Andrew Fuller Friday: Fuller on the Causes of Declension in Religion and the Means of Revival

The first thing that we shall request you to make inquiry about is, whether there is not a great degree of contentedness with a mere superficial acquaintance with the gospel, without entering into its spirit and end; and whether this be not one great cause of the declension complained of.—In the apostles’ time, and in all times, grace and peace have ever been multiplied by the knowledge of God; and, in proportion as this has been neglected, those have always declined. If we are sanctified by the word of truth, then, as this word is received or disrelished, the work of sanctification must be supposed to rise or fall. We may give a sort of idle assent to the truths of God, which amounts to little more than taking it for granted that they are true, and thinking no more about them, unless somebody opposes us; but this will not influence the heart and life, and yet it seems to be nearly the whole of what many attain to, or seek after.

We maintain the doctrine of one infinitely glorious God; but do we realize the amiableness of his character? If we did, we could not avoid loving him with our heart, and soul, and mind, and strength.—We hold the doctrine of the universal depravity of mankind; but do we enter into its evil nature and awful tendency? If we did the one, how much lower should we lie before God, and how much more should we be filled with a self-loathing spirit! If the other, how should we feel for our fellow sinners! how earnest should we be to use all means, and have all means used, if it might please God thereby to pluck them as brands out of the burning!—We hold the doctrine of a trinity of Persons in the Godhead; but do we cordially enter into the glorious economy of redemption, wherein the conduct of the sacred Three is most gloriously displayed? Surely if we did, the grace of our Lord Jesus Christ, the love of God, and the communion of the Holy Ghost would be with us more than it is.—We avow the doctrines of free, sovereign, and efficacious grace; but do we generally feel the grace therein discovered? If we did, how low should we lie! how grateful should we be! We should seldom think of their sovereign and discriminating nature, without considering how justly God might have left us all to have had our own will, and followed our own ways; to have continued to increase our malady, and despise the only remedy! Did we properly enter into these subjects, we could not think of a great Saviour, and a great salvation, without loathing ourselves for being such great sinners; nor of what God had done for and given to as, without longing to give him our little all, and feeling an habitual desire to do something for him.—If we realized our redemption by the blood of Christ, it would be natural for us to consider ourselves as bought with a price, and therefore not our own; “a price, all price beyond!” O, could we enter into this, we should readily discern the force and propriety of our body and spirit being his; his indeed! dearly bought, and justly due!—Finally, we all profess to believe the vanity of this life and its enjoyments, and the infinitely superior value of that above; but do we indeed enter into these things? If we did, surely we should have more of heavenly-mindedness, and less of criminal attachment to the world.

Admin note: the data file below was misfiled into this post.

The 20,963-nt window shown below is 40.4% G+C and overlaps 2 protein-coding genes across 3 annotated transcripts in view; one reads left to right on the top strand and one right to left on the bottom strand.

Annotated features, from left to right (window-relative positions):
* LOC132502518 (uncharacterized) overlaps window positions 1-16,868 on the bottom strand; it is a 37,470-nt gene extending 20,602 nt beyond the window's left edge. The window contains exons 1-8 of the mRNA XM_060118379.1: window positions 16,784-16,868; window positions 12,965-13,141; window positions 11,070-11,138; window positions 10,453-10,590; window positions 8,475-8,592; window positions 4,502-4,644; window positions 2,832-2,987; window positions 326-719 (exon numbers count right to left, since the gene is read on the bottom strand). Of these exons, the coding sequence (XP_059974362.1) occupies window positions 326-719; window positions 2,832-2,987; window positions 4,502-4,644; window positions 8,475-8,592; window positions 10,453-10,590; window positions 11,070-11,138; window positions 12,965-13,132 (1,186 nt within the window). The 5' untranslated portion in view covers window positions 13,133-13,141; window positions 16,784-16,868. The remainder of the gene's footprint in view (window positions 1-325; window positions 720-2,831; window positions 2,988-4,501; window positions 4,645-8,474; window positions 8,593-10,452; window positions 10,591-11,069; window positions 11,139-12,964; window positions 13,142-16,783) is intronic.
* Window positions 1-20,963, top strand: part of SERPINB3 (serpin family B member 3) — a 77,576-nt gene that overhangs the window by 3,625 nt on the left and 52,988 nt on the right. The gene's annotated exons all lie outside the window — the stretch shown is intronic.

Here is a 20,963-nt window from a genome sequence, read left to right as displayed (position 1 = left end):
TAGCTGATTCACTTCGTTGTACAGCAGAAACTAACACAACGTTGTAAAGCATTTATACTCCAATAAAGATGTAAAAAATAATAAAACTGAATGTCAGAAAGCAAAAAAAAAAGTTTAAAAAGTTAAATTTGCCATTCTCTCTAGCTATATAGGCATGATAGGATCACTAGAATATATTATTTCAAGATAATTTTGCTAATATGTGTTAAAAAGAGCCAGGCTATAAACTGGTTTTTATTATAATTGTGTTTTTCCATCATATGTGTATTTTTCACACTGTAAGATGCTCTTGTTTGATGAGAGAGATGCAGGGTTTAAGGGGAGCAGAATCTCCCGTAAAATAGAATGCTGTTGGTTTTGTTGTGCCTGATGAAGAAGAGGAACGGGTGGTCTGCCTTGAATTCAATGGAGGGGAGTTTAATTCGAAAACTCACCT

It is owing in a great degree to this contentment with a superficial knowledge of things, without entering into the spirit of them, that we so often hear the truths of the gospel spoken of with a tone of disgust, calling them “dry doctrines!” Whereas gospel truths, if preached in their native simplicity, and received with understanding and cordiality, are the grand source of all well-grounded consolation. We know of no consolation worth receiving but what arises from the influence of truth upon the mind. Christ’s words are spirit and life to them who hunger and thirst after them, or have a heart to live upon them; and could we but more thoroughly enter into this way of living, we should find the doctrines of the gospel, instead of being dry, to be what they were in the days of Moses, who declared, “My doctrine shall drop as the rain, my speech shall distil as the dew; as the small rain upon the tender herb, and as the showers upon the grass,” Deut. 32:2. O brethren, may it be our and your concern not to float upon the surface of Christianity, but to enter into the spirit of it! “For this cause” an apostle bowed his knees “to the Father of our Lord Jesus Christ,” that we might “comprehend the breadth, and length, and depth, and height” of things; and for this cause we also wish to bow our knees, knowing that it is by this, if at all, that we are “filled all the fulness of God,” Eph. 3:14–19.

Excerpt: Andrew Fuller, Circular Letters. “Causes of Declension in Religion, and Means of Revival,” 1785.

Fuller, A. G. (1988). The Complete Works of Andrew Fuller: Expositions—Miscellaneous. (J. Belcher, Ed.) (Vol. 3, pp. 318–320). Harrisonburg, VA: Sprinkle Publications.

 

By |July 6th, 2018|Categories: Andrew Fuller Friday|

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